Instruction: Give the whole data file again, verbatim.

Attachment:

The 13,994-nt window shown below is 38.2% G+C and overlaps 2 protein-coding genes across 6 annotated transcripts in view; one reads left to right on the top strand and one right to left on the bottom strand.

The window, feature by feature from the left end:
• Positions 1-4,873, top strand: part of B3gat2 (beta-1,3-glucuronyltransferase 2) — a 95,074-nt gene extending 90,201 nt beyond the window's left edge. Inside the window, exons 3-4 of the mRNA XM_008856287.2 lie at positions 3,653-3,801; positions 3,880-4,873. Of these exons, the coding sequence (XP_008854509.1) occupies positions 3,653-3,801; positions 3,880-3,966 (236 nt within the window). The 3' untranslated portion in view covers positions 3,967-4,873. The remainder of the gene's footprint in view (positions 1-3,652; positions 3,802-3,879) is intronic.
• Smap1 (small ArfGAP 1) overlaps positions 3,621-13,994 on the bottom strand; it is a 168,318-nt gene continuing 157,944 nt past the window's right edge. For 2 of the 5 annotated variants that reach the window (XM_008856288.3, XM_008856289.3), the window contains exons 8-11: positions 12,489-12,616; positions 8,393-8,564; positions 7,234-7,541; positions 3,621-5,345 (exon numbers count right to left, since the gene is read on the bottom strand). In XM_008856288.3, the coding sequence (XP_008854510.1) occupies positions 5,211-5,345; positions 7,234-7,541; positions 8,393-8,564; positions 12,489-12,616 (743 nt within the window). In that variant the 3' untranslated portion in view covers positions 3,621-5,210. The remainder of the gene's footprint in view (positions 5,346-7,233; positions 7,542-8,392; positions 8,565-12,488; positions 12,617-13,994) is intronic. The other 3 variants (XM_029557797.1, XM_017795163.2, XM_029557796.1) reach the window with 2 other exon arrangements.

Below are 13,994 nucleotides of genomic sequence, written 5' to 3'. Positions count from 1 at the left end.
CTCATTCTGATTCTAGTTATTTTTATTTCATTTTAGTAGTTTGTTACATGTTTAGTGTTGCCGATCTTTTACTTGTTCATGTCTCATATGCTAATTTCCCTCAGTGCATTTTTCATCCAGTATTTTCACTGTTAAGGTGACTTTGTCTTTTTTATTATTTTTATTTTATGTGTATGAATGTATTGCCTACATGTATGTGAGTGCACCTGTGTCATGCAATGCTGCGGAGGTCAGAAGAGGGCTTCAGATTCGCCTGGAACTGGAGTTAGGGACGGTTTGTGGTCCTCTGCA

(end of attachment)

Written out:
The 13,994-nt window shown below is 38.2% G+C and overlaps 2 protein-coding genes across 6 annotated transcripts in view; one reads left to right on the top strand and one right to left on the bottom strand.

The window, feature by feature from the left end:
• Positions 1-4,873, top strand: part of B3gat2 (beta-1,3-glucuronyltransferase 2) — a 95,074-nt gene extending 90,201 nt beyond the window's left edge. Inside the window, exons 3-4 of the mRNA XM_008856287.2 lie at positions 3,653-3,801; positions 3,880-4,873. Of these exons, the coding sequence (XP_008854509.1) occupies positions 3,653-3,801; positions 3,880-3,966 (236 nt within the window). The 3' untranslated portion in view covers positions 3,967-4,873. The remainder of the gene's footprint in view (positions 1-3,652; positions 3,802-3,879) is intronic.
• Smap1 (small ArfGAP 1) overlaps positions 3,621-13,994 on the bottom strand; it is a 168,318-nt gene continuing 157,944 nt past the window's right edge. For 2 of the 5 annotated variants that reach the window (XM_008856288.3, XM_008856289.3), the window contains exons 8-11: positions 12,489-12,616; positions 8,393-8,564; positions 7,234-7,541; positions 3,621-5,345 (exon numbers count right to left, since the gene is read on the bottom strand). In XM_008856288.3, the coding sequence (XP_008854510.1) occupies positions 5,211-5,345; positions 7,234-7,541; positions 8,393-8,564; positions 12,489-12,616 (743 nt within the window). In that variant the 3' untranslated portion in view covers positions 3,621-5,210. The remainder of the gene's footprint in view (positions 5,346-7,233; positions 7,542-8,392; positions 8,565-12,488; positions 12,617-13,994) is intronic. The other 3 variants (XM_029557797.1, XM_017795163.2, XM_029557796.1) reach the window with 2 other exon arrangements.

Below are 13,994 nucleotides of genomic sequence, written 5' to 3'. Positions count from 1 at the left end.
CTCATTCTGATTCTAGTTATTTTTATTTCATTTTAGTAGTTTGTTACATGTTTAGTGTTGCCGATCTTTTACTTGTTCATGTCTCATATGCTAATTTCCCTCAGTGCATTTTTCATCCAGTATTTTCACTGTTAAGGTGACTTTGTCTTTTTTATTATTTTTATTTTATGTGTATGAATGTATTGCCTACATGTATGTGAGTGCACCTGTGTCATGCAATGCTGCGGAGGTCAGAAGAGGGCTTCAGATTCGCCTGGAACTGGAGTTAGGGACGGTTTGTGGTCCTCTGCA